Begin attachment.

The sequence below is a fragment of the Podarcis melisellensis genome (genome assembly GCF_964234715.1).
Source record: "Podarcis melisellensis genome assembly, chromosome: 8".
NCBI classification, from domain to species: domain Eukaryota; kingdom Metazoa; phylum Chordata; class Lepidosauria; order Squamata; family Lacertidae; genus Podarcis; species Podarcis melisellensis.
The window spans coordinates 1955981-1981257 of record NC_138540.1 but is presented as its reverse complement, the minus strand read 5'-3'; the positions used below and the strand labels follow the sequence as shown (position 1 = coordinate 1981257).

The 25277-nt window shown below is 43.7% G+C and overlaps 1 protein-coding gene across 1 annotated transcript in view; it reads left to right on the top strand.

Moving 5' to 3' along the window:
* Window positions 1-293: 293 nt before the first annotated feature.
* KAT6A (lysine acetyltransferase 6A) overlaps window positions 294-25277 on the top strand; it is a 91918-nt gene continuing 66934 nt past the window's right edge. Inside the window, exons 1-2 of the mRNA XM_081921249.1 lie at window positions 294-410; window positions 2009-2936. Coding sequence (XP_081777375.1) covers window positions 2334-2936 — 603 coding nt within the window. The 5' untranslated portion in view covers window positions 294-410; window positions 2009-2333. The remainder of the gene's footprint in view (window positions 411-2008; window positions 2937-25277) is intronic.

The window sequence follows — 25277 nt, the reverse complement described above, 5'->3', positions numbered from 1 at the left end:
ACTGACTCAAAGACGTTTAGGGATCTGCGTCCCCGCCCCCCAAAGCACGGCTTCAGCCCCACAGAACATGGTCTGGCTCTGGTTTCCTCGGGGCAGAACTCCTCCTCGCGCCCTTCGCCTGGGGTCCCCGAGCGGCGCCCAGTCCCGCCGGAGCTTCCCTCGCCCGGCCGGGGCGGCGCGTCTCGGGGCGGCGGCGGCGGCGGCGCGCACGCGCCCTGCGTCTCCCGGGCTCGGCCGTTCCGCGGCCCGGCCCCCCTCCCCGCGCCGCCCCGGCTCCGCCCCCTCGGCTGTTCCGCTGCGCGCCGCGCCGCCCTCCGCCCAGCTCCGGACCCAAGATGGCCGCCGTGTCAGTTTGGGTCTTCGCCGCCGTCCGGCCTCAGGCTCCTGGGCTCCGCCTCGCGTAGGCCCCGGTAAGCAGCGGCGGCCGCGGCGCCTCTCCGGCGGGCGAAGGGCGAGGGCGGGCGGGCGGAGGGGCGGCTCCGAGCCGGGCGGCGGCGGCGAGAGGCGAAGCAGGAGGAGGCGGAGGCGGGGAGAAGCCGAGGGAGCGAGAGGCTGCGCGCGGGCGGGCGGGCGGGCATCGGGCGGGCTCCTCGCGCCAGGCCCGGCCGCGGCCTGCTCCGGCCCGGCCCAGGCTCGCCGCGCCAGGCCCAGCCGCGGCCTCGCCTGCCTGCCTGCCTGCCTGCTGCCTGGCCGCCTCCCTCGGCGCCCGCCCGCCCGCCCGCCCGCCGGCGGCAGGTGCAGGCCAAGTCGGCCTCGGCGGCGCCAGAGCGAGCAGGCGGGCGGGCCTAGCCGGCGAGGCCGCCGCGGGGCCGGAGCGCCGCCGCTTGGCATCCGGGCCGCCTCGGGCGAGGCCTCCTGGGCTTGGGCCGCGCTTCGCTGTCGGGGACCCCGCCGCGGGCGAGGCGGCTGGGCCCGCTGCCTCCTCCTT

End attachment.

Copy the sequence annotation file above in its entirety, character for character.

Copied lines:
The sequence below is a fragment of the Podarcis melisellensis genome (genome assembly GCF_964234715.1).
Source record: "Podarcis melisellensis genome assembly, chromosome: 8".
NCBI classification, from domain to species: domain Eukaryota; kingdom Metazoa; phylum Chordata; class Lepidosauria; order Squamata; family Lacertidae; genus Podarcis; species Podarcis melisellensis.
The window spans coordinates 1955981-1981257 of record NC_138540.1 but is presented as its reverse complement, the minus strand read 5'-3'; the positions used below and the strand labels follow the sequence as shown (position 1 = coordinate 1981257).

The 25277-nt window shown below is 43.7% G+C and overlaps 1 protein-coding gene across 1 annotated transcript in view; it reads left to right on the top strand.

Moving 5' to 3' along the window:
* Window positions 1-293: 293 nt before the first annotated feature.
* KAT6A (lysine acetyltransferase 6A) overlaps window positions 294-25277 on the top strand; it is a 91918-nt gene continuing 66934 nt past the window's right edge. Inside the window, exons 1-2 of the mRNA XM_081921249.1 lie at window positions 294-410; window positions 2009-2936. Coding sequence (XP_081777375.1) covers window positions 2334-2936 — 603 coding nt within the window. The 5' untranslated portion in view covers window positions 294-410; window positions 2009-2333. The remainder of the gene's footprint in view (window positions 411-2008; window positions 2937-25277) is intronic.

The window sequence follows — 25277 nt, the reverse complement described above, 5'->3', positions numbered from 1 at the left end:
ACTGACTCAAAGACGTTTAGGGATCTGCGTCCCCGCCCCCCAAAGCACGGCTTCAGCCCCACAGAACATGGTCTGGCTCTGGTTTCCTCGGGGCAGAACTCCTCCTCGCGCCCTTCGCCTGGGGTCCCCGAGCGGCGCCCAGTCCCGCCGGAGCTTCCCTCGCCCGGCCGGGGCGGCGCGTCTCGGGGCGGCGGCGGCGGCGGCGCGCACGCGCCCTGCGTCTCCCGGGCTCGGCCGTTCCGCGGCCCGGCCCCCCTCCCCGCGCCGCCCCGGCTCCGCCCCCTCGGCTGTTCCGCTGCGCGCCGCGCCGCCCTCCGCCCAGCTCCGGACCCAAGATGGCCGCCGTGTCAGTTTGGGTCTTCGCCGCCGTCCGGCCTCAGGCTCCTGGGCTCCGCCTCGCGTAGGCCCCGGTAAGCAGCGGCGGCCGCGGCGCCTCTCCGGCGGGCGAAGGGCGAGGGCGGGCGGGCGGAGGGGCGGCTCCGAGCCGGGCGGCGGCGGCGAGAGGCGAAGCAGGAGGAGGCGGAGGCGGGGAGAAGCCGAGGGAGCGAGAGGCTGCGCGCGGGCGGGCGGGCGGGCATCGGGCGGGCTCCTCGCGCCAGGCCCGGCCGCGGCCTGCTCCGGCCCGGCCCAGGCTCGCCGCGCCAGGCCCAGCCGCGGCCTCGCCTGCCTGCCTGCCTGCCTGCTGCCTGGCCGCCTCCCTCGGCGCCCGCCCGCCCGCCCGCCCGCCGGCGGCAGGTGCAGGCCAAGTCGGCCTCGGCGGCGCCAGAGCGAGCAGGCGGGCGGGCCTAGCCGGCGAGGCCGCCGCGGGGCCGGAGCGCCGCCGCTTGGCATCCGGGCCGCCTCGGGCGAGGCCTCCTGGGCTTGGGCCGCGCTTCGCTGTCGGGGACCCCGCCGCGGGCGAGGCGGCTGGGCCCGCTGCCTCCTCCTT